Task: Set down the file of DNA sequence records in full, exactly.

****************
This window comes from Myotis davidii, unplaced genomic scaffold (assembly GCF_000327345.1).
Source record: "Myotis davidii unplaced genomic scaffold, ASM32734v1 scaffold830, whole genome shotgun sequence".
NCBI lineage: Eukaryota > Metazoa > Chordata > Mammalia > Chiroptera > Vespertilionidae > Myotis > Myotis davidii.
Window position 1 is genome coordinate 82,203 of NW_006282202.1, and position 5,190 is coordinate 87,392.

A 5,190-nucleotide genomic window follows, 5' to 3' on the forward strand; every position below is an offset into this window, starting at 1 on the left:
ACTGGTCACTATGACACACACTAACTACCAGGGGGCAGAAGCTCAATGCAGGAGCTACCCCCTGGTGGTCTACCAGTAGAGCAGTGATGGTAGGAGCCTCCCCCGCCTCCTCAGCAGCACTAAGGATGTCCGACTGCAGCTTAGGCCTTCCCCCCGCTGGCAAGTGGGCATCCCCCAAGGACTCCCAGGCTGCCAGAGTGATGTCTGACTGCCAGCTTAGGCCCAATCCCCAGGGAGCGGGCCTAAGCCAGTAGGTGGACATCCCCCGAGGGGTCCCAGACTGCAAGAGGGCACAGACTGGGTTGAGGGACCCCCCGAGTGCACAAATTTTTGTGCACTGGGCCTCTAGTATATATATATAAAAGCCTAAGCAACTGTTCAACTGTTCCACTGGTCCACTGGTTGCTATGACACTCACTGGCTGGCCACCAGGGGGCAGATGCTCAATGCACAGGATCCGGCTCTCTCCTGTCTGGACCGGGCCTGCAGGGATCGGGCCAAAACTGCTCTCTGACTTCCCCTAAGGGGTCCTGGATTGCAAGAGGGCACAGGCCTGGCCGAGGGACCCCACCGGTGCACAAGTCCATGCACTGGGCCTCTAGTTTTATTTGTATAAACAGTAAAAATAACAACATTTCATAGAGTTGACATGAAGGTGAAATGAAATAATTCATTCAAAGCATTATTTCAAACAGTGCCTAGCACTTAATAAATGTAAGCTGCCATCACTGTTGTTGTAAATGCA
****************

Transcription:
This window comes from Myotis davidii, unplaced genomic scaffold (assembly GCF_000327345.1).
Source record: "Myotis davidii unplaced genomic scaffold, ASM32734v1 scaffold830, whole genome shotgun sequence".
NCBI lineage: Eukaryota > Metazoa > Chordata > Mammalia > Chiroptera > Vespertilionidae > Myotis > Myotis davidii.
Window position 1 is genome coordinate 82,203 of NW_006282202.1, and position 5,190 is coordinate 87,392.

A 5,190-nucleotide genomic window follows, 5' to 3' on the forward strand; every position below is an offset into this window, starting at 1 on the left:
ACTGGTCACTATGACACACACTAACTACCAGGGGGCAGAAGCTCAATGCAGGAGCTACCCCCTGGTGGTCTACCAGTAGAGCAGTGATGGTAGGAGCCTCCCCCGCCTCCTCAGCAGCACTAAGGATGTCCGACTGCAGCTTAGGCCTTCCCCCCGCTGGCAAGTGGGCATCCCCCAAGGACTCCCAGGCTGCCAGAGTGATGTCTGACTGCCAGCTTAGGCCCAATCCCCAGGGAGCGGGCCTAAGCCAGTAGGTGGACATCCCCCGAGGGGTCCCAGACTGCAAGAGGGCACAGACTGGGTTGAGGGACCCCCCGAGTGCACAAATTTTTGTGCACTGGGCCTCTAGTATATATATATAAAAGCCTAAGCAACTGTTCAACTGTTCCACTGGTCCACTGGTTGCTATGACACTCACTGGCTGGCCACCAGGGGGCAGATGCTCAATGCACAGGATCCGGCTCTCTCCTGTCTGGACCGGGCCTGCAGGGATCGGGCCAAAACTGCTCTCTGACTTCCCCTAAGGGGTCCTGGATTGCAAGAGGGCACAGGCCTGGCCGAGGGACCCCACCGGTGCACAAGTCCATGCACTGGGCCTCTAGTTTTATTTGTATAAACAGTAAAAATAACAACATTTCATAGAGTTGACATGAAGGTGAAATGAAATAATTCATTCAAAGCATTATTTCAAACAGTGCCTAGCACTTAATAAATGTAAGCTGCCATCACTGTTGTTGTAAATGCA